Sgt Schultz
02-15-2008, 12:03 AM
No American can ever be unembarrassed until America is well thought of by every living German. Especially the really old ones.
Only then will we have regained the world.
Cuz y'know how loved we've always been until lately.

Namazu
02-15-2008, 01:20 AM
Exhibit A: "Freedom is a gift from God." If you really believe this, you might do something crazy like declare independence from Great Britain!

Exhibit B: The Bushies don't crank out memoirs as quickly as the Clintonistas, but wouldn't you rather wait to see what Cheney and Rumsfeld say before caricaturing their motivations?

Exhibit C: Oh, the great sympathy of the Europeans we squandered! I suppose that explains why they aren't living up to their most basic commitments to NATO in Afghanistan.

Exhibit D: If only Iraq II could have been like Kosovo or Iraq I, then issues would be tissues. You cannot be serious!

Exhibit E: Terrorism as a law-enforcement/intelligence vs. war: this confuses aspiration with doctrine: c.f. East Africa or any number of places our military is effectively doing a bit of all three.

Exhibit F: "We've created more terrorists, haven't we?" This is gibberish, even by the standards of social science or journalism.

Exhibit G: Bob's token gambit. Has Bob actually asked any genuine foreigners whether they care if we have a black President? I could hook him up with some phone numbers.

Exhibit H: North Korea claims its nuclear plan is in response to the Iraq invasion. And Fred and Bob lap it up uncritically.

Exhibit I: Bob's adviser-in-shining-armor gambit. Notice how quickly he perked up at the idea that a serious person (Dennis Ross) may be whispering in his empty vessel's ear?

Exhibit J: Is the surge working? Yeah, I think it's close to official as of Wednesday's Iraqi parliament meeting. Sorry we couldn't get that to you a little sooner, guys.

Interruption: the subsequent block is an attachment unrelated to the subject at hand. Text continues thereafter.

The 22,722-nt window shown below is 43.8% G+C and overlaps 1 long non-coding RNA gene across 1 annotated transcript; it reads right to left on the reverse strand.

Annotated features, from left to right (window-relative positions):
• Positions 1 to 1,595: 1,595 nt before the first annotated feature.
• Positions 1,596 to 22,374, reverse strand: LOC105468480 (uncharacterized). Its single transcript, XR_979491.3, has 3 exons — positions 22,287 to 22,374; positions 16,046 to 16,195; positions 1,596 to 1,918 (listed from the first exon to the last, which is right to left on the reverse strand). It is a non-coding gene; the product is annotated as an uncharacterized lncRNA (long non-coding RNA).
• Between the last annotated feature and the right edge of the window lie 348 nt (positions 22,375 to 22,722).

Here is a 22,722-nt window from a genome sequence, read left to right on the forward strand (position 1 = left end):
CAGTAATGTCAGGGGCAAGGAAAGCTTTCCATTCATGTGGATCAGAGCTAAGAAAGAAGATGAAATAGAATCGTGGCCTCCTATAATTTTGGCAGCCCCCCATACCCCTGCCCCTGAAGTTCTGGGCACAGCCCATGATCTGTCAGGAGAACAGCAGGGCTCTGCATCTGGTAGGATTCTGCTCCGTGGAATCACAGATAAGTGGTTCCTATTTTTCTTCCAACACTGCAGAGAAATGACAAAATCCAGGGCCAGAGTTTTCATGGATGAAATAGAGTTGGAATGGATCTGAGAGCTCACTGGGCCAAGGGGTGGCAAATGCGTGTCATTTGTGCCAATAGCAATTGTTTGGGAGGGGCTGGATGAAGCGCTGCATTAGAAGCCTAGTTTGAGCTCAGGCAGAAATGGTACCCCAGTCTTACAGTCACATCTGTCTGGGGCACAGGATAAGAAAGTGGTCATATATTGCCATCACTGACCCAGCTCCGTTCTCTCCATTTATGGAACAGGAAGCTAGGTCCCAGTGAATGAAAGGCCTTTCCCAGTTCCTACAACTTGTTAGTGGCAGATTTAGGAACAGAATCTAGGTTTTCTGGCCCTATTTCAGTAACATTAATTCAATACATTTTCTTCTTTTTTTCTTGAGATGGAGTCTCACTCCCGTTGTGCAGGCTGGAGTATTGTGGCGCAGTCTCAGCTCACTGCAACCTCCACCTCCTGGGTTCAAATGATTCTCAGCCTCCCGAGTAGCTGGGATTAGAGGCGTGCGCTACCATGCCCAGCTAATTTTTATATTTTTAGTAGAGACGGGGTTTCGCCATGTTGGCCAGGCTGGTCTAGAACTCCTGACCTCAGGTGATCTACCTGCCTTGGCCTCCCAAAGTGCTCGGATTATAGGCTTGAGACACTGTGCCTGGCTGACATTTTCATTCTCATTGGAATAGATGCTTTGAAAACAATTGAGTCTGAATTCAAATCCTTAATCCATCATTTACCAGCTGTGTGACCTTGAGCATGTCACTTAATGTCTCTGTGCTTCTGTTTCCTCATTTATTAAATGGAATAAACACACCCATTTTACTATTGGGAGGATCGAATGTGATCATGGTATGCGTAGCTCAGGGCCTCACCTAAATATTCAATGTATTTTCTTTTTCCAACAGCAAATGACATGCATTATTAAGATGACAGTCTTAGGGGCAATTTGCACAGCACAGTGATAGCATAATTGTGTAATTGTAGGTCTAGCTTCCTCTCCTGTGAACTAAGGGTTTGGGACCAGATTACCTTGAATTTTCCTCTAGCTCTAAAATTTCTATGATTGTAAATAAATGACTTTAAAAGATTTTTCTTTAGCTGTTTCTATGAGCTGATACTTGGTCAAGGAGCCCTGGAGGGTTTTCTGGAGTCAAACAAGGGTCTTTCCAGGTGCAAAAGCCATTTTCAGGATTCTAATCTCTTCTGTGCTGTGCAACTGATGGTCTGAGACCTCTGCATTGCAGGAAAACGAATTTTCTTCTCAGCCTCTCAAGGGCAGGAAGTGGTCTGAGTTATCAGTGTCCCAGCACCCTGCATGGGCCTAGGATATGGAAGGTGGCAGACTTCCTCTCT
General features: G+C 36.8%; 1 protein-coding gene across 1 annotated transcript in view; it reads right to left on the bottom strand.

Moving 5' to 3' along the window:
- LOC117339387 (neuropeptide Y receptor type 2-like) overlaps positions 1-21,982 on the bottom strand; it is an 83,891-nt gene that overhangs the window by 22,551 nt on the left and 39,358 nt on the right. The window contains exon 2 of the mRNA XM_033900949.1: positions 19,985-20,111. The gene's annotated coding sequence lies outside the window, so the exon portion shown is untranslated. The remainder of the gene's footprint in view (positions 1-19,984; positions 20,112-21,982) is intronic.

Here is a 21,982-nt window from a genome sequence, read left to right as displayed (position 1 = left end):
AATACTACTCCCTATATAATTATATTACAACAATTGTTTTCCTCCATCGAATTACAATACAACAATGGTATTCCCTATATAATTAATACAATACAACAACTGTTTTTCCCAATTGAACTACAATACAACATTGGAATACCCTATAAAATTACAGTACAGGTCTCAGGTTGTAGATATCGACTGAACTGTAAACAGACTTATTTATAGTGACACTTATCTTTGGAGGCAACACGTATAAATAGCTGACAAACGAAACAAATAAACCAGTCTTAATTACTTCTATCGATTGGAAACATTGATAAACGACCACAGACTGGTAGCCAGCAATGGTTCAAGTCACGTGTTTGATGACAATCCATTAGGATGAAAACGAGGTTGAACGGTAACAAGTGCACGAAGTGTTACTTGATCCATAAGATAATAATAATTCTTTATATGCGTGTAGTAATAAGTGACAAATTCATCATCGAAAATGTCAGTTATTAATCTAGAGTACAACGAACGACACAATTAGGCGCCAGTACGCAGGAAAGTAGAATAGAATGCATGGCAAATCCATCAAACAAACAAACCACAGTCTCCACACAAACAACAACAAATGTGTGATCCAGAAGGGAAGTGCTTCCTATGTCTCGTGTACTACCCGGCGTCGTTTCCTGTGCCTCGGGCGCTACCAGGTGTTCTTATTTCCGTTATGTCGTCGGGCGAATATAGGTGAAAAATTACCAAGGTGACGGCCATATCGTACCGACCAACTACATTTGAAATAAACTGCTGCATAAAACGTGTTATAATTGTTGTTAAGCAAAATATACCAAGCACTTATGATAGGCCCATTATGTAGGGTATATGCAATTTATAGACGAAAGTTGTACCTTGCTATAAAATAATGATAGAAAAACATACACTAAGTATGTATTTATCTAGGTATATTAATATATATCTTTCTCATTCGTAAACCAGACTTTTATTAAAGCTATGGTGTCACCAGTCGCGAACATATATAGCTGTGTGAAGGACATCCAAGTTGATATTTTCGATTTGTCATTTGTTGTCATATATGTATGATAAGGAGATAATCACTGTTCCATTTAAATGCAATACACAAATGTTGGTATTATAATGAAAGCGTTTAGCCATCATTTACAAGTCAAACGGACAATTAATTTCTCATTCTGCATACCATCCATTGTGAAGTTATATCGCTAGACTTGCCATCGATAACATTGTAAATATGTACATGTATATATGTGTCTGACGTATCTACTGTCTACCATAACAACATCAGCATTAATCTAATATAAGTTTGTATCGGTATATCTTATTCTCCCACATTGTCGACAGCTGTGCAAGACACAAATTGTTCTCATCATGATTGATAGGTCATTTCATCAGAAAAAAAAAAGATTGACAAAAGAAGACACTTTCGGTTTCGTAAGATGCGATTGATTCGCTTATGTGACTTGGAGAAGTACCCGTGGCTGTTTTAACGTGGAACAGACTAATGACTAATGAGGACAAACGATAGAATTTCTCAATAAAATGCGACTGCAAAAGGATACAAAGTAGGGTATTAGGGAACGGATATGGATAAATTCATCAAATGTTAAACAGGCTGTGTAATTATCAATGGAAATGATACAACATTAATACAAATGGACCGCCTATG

This diavlog oozes intellectual laziness. Since when do journalists qualify as domain experts? Could you please bump him for Dennis Ross instead of inviting him back? Bob: WAKE UP!!

Glaurunge
02-15-2008, 03:52 AM
A) I don't think the point being stressed is that democracy is a bad thing: the point was that, despite what Bush thinks, it doesn't just naturally gush forth from societies like an uncorked bottle of campaign. How long after Athens was defeated in the Peloponnesian war before democracy took root again? Seems to me that democracy is generally the exception rather than the rule.

B) To use a cliche, actions speak louder than words, and it's not like this crew is known for its honestly. When dealing with Bush, Cheney et al. one pretty much has to assume a high degree of duplicitousness. Rephrasing your part A, "shouldn't the American founders waited until George III published his memoirs before caricaturing his motivations"?

C) Which commitments exactly is NATO failing to fulfill? Are you talking about promises they already made or just ones Bush wants them to make? If it's the latter then we have a perfect example of the kind of FU attitude Bob and Fred talked about. Though I suppose if we weren't enmeshed in Iraq for five years, their assistance wouldn't be as critical as it is now that Afghanistan is slipping sideways.

D) Seems you pretty callously gloss over the 1 million Iraqi dead, 4 million Iraqi refugees and 4,000 American troops dead that resulted (in part) by ignoring the lessons of those conflicts.